Ras Baraka, the current mayor of Newark, was one of those critics. But he has since reconciled with Mr. Booker, and the two have united around a message of progress sparked by Mr. Booker and brought across the finish line by Mr. Baraka (his re-election slogan last year was “Touchdown!”).

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“If you make your bones here, there is no place out there that can stop you in this country,” Mr. Baraka said, referencing Newark. “I usually tell people he got us on the field, and we took the ball and got us in the end zone. But if you can’t get in the game, you don’t get to win the championship. Senator Booker got us in the game.”

Amid the crowd on a surprisingly hot April afternoon, Mr. Booker basked in the city’s renewal, as evidenced by the street vendors lining the park and the long shadows cast by skyscrapers, both venerable ones and new glass towers bearing the logos of Fortune 500 companies.

“When this city took a chance on me as their mayor, the chief executive of this city, I didn’t wait to bring people together,” Mr. Booker said. He continued, “We got people to invest here. We opened new businesses, created thousands of new jobs and after 60 years of decline, Newark is growing again.”

Mr. Booker began his campaign for president with a video from the streets of the city he still calls home, and his campaign swings feature the near ubiquitous campaign line of “I got my degree at Stanford but my Ph.D. on the streets of Newark.” But he ratcheted up his focus on Newark in the weeks before the rally.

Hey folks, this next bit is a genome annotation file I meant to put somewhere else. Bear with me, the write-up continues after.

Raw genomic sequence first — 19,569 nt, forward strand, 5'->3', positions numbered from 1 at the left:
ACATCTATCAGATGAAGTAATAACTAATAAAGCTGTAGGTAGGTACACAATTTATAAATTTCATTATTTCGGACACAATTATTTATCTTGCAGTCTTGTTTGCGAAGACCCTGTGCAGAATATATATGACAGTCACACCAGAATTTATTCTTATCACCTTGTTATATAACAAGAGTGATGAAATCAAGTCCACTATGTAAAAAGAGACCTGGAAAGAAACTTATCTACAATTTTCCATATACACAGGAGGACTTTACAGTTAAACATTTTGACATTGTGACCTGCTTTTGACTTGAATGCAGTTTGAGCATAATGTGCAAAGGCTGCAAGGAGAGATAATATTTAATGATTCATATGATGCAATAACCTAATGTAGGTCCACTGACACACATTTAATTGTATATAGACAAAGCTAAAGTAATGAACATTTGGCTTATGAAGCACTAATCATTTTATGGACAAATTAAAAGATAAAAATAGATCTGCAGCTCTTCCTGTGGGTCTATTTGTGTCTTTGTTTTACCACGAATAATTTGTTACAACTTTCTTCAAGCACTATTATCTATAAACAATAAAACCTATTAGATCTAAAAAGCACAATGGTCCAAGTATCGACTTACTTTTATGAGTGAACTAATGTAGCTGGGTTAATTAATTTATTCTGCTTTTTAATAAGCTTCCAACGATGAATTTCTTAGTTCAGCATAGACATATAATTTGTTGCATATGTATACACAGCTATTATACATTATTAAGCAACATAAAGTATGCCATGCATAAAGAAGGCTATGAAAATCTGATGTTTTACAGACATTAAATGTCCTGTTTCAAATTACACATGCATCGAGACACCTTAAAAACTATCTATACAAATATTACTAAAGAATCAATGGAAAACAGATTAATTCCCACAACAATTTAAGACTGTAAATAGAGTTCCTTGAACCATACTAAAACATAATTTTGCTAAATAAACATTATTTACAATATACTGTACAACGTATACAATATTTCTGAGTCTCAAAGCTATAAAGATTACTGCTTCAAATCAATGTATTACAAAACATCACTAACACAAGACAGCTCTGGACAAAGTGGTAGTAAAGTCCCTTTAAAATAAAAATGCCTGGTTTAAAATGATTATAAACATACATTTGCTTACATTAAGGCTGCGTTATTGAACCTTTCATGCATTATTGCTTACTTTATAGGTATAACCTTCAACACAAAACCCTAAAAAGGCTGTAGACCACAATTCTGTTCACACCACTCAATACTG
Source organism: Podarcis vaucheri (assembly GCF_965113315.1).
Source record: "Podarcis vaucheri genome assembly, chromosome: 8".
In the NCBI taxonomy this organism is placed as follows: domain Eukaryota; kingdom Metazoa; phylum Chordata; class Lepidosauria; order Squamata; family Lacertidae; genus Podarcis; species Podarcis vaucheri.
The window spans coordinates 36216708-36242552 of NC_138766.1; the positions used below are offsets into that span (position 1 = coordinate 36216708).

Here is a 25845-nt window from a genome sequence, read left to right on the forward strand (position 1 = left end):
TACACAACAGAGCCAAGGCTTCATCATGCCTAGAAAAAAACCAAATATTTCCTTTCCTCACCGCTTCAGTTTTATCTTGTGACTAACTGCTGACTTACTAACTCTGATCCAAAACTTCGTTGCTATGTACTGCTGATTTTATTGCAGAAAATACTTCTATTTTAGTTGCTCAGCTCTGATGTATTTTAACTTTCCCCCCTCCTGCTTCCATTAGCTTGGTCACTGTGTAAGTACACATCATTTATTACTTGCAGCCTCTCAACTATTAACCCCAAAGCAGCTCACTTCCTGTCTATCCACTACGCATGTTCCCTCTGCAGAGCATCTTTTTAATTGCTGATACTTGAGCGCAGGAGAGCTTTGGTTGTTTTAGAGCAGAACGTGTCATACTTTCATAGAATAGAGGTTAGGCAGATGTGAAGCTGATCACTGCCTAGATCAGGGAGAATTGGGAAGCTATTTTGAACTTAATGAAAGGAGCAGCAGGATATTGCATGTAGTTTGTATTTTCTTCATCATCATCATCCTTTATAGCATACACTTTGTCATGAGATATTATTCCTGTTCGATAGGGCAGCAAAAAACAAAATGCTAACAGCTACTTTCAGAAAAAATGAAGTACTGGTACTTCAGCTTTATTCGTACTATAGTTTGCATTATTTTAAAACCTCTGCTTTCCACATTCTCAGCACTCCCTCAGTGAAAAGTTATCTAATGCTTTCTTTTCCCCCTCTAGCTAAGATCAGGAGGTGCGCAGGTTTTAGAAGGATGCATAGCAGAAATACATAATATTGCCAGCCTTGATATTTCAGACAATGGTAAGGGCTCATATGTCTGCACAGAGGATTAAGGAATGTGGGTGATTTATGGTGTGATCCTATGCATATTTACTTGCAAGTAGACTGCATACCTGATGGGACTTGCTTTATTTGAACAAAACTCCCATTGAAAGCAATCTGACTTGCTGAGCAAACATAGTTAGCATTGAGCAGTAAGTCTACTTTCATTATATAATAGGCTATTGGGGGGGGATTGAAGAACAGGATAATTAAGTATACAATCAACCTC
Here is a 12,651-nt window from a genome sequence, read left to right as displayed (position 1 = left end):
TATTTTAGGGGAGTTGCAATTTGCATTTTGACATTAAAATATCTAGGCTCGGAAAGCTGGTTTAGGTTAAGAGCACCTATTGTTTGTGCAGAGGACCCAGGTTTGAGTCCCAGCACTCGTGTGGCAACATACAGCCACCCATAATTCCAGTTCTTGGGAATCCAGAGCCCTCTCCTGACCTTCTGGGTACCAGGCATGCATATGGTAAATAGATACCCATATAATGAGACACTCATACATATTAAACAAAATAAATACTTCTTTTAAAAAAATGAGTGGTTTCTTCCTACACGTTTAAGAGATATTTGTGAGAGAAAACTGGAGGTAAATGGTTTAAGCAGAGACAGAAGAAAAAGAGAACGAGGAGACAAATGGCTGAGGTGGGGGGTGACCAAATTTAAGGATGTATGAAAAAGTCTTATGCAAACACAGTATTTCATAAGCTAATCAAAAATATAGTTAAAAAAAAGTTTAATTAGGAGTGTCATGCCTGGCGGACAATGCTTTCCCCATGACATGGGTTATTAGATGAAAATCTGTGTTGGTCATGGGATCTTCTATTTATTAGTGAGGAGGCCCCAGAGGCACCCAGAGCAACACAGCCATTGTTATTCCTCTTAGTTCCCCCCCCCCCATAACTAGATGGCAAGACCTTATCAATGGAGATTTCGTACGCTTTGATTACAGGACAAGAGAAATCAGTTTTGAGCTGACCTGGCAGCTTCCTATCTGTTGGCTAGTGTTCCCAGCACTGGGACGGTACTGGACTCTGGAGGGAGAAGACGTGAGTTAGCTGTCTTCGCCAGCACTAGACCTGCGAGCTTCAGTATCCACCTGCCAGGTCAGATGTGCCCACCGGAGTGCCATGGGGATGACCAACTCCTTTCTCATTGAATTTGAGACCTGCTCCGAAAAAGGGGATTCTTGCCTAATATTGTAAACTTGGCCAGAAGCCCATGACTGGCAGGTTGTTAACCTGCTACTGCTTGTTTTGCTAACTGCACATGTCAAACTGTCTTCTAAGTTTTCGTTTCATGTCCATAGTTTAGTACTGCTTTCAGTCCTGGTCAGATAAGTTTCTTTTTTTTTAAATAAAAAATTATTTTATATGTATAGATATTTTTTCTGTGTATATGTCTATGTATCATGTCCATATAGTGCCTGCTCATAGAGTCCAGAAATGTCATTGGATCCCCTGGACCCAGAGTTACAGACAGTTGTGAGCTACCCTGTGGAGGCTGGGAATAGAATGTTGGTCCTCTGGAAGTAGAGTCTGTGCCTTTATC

In a recent campaign swing through New Hampshire, Mr. Booker recalled his much-publicized battle with Conan O’Brien, who as host of “The Tonight Show” in 2009 joked that a better health care plan for citizens of Newark “would consist of a bus ticket out of Newark.” Mr. Booker responded by recording a video “banning” Mr. O’Brien from the city’s international airport. The tiff played out for weeks on social media and late-night shows, before Hillary Clinton stepped in to broker a peace deal.

Mr. Booker, who critics sometimes charge chased fame more than his mayoral duties, paints the whole affair as a clever bit of earned publicity for his struggling city.

“That video went viral,” Mr. Booker told a crowd at a house party in Bedford, N.H., last week. “Every show I was going on — I went on Jay Leno — every chance I had I talked about the opportunities in Newark. I bragged about my city with more American eyes watching than ever before.”

Leading up to Mr. Booker’s address was a cattle call of influential New Jersey Democrats, including Gov. Philip D. Murphy, Senator Robert Menendez, Mr. Baraka and Joseph N. DiVincenzo Jr., the Essex county executive.

But as much as his home state and city were represented at the rally — even the marching band from his launch video took the stage to warm up the crowd before Mr. Baraka spoke — Mr. Booker continued to focus on a sense of critical national urgency.

In choosing to have his kickoff rally on April 13, Mr. Booker pointed to the same day in 1969, when Dr. King first woke up in a jail in Birmingham and began writing what would become the “The Letter from Birmingham Jail.”

“Generations of Americans have shown us what was possible when they refused to wait,” Mr. Booker said. “Now it’s our turn. And we have work to do.”